Whenever the President finds the entry of any aliens or of any class of aliens into the United States would be detrimental to the interests of the United States, he may by proclamation, and for such period as he shall deem necessary, suspend the entry of all aliens or any class of aliens as immigrants or nonimmigrants, or impose on the entry of aliens any restrictions he may deem to be appropriate.

Can I Apply For A Visitor Visa Extension Due to Covid-19?

While there is still no formal policy granting automatic extensions of time to tourists who remain stranded inside the US due to Covid-19, USCIS recently clarified that it will, on a case-by-case basis, entertain extension requests even if not timely filed. As we wrote about earlier, visitors here on tourist visas whose periods of stay are due to expire-but who cannot depart due to conditions caused by Covid-19 (such as canceled flights or illness)-need to file for extensions on Form I-539 as early as possible. 


Despite mass closures of businesses and organizations around the nation, many government agencies remain open and operational. Fortunately, USCIS is one of them. To be clear, previously scheduled in-person appointments at all USCIS offices remain canceled through May 3, 2020. However, USCIS is still processing cases and applications despite the moratorium on public interviews. What this essentially means is that applicants who were intending on filing for status extensions, especially if time sensitive, should by all means considering doing so. As of this writing, there is still no formal policy granting forbearance or automatic extensions to those whose authorized periods of stay are due to expire, even if an individual desires to leave in good faith but cannot (ie., flight canceled or the person or close relative sick with corona symotoms). If a person overstays on his/her visitor's visa, not only will the visa be automatically canceled but the person will begin accruing unlawful presence, which can potentially bar future entry into the US. Similarly, those whose conditional permanent residence are due to expire also need to apply within the ninety-day timeframe. Conditional permanent residents should not assume that they will be given extra leeway or time in which to file the remove conditions. If the I-751 is not timely filed, a conditional permanent resident's status will be revoked and he/she will, at some point, be referred to immigration court proceedings. (Fortunately, with respect to Requests for Evidences and Notices of Intent to Deny, USCIS has announced that applicants will be given extensions in which to file responses for notices received between March 1, 2020 to May 1, 2020.)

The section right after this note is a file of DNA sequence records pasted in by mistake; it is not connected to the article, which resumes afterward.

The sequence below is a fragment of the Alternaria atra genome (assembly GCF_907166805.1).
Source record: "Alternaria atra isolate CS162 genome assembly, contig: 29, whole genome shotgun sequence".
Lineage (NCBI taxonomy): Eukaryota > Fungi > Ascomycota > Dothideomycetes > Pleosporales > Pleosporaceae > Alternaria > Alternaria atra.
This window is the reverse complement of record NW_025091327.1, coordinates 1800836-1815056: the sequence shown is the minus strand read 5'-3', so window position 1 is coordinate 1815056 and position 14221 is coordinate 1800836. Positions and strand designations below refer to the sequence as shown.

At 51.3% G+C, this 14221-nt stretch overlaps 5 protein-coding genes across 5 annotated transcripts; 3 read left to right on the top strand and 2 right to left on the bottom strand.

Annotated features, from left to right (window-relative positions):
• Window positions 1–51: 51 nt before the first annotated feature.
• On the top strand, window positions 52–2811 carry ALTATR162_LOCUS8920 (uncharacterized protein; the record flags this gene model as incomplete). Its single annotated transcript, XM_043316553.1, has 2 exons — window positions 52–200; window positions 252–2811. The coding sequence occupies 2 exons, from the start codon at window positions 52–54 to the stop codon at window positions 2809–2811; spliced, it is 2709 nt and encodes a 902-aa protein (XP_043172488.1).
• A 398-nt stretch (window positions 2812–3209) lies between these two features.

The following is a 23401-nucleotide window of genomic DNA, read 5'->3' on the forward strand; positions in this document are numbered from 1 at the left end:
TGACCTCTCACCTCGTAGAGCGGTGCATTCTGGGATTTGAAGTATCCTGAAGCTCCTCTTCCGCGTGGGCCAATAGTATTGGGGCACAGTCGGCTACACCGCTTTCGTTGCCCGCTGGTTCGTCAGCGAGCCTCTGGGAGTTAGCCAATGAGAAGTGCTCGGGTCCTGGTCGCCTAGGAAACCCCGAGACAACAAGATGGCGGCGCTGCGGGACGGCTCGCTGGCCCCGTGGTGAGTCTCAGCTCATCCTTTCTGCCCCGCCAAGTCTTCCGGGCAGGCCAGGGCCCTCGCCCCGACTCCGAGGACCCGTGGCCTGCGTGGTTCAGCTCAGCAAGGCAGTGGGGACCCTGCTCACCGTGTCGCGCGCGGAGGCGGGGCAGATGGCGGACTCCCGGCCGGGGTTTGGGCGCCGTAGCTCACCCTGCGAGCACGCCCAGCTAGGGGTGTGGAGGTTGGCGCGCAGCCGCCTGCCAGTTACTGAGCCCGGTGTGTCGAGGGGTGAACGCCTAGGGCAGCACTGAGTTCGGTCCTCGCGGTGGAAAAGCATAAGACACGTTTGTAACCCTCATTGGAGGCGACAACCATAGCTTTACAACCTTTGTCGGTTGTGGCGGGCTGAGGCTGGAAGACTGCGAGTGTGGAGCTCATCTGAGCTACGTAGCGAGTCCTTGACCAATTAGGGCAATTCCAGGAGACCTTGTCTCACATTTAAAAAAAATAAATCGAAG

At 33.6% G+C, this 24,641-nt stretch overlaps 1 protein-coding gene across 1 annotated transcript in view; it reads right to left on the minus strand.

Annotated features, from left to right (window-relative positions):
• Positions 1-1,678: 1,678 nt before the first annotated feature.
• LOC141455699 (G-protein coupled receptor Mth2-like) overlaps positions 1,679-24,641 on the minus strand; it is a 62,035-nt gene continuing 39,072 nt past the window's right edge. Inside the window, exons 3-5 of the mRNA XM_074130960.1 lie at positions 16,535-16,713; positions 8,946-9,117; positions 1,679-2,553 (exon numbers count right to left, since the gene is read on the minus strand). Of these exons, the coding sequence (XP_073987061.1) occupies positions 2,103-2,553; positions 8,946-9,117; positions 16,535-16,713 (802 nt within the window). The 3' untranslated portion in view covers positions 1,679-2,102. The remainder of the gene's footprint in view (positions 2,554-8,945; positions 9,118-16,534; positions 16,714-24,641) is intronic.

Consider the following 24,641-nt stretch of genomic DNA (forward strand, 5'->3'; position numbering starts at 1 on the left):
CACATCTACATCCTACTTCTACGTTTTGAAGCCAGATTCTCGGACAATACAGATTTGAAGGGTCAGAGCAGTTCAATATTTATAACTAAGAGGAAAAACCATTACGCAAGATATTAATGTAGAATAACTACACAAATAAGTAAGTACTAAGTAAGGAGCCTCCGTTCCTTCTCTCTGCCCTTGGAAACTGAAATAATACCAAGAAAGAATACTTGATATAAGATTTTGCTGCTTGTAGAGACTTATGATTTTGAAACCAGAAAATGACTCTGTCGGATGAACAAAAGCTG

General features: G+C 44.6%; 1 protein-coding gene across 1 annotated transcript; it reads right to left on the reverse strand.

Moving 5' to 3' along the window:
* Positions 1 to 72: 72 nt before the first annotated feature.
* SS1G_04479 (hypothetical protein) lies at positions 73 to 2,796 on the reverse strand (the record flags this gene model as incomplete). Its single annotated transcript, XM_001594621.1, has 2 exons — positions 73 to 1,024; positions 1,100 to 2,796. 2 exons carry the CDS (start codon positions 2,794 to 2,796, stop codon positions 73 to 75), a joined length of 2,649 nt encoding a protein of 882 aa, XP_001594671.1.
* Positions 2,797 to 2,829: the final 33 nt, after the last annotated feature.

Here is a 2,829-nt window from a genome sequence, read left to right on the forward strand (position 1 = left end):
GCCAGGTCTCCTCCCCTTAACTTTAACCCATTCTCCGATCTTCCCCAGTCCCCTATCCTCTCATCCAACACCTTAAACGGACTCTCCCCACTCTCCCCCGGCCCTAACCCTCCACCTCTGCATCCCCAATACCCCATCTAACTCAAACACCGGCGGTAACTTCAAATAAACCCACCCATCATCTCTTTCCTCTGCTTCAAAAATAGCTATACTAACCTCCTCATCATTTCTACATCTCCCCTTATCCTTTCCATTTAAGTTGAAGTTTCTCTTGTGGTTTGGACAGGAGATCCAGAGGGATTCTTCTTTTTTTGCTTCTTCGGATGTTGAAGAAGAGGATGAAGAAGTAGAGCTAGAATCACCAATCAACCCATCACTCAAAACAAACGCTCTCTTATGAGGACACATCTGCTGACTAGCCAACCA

How Can I Prove My Status While My Green Card Renewal Is Processing?

One common misconception that many permanent residents believe is that permanent residence expires when their cards expire. This is not necessarily accurate. It is true that conditional permanent residents are in serious jeopardy of losing their status if they fail to file the I-751 to remove the conditions on their green cards before the 2nd anniversary of when their cases were approved. Otherwise, however, a green card holder does not lose his/her status upon expiration of the permanent resident card. As a practical matter, of course, not having a valid green card in one's possession can lead to a host of problems including not being able to renew one's driver license or furnish current proof of one's immigration status to an employer. Consequently, it is always prudent to consider filing to renew one's green card as early as possible, assuming there are no complicating legal issues, ie., criminal convictions. An application can be filed as early as six months prior to the card expiring.


    • Avvo Rating 10.0 | Superb
    • Client Distinction Award | 2016 Martindale-Hubbell Client Distinction Award
    • New Jersey State Bar Association | Paris Lee Chair - Immigration Section 2015-2016
    • Nationally Recognized | Newsweek Nationwide Showcase | Top Attorneys 2013
    • New Jersey Chapter | American Immigration Lawyers Association | Angie Garasia | Chapter Chair 2015-2016
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Lee & Garasia, LLC
190 State Route 27
Edison, NJ 08820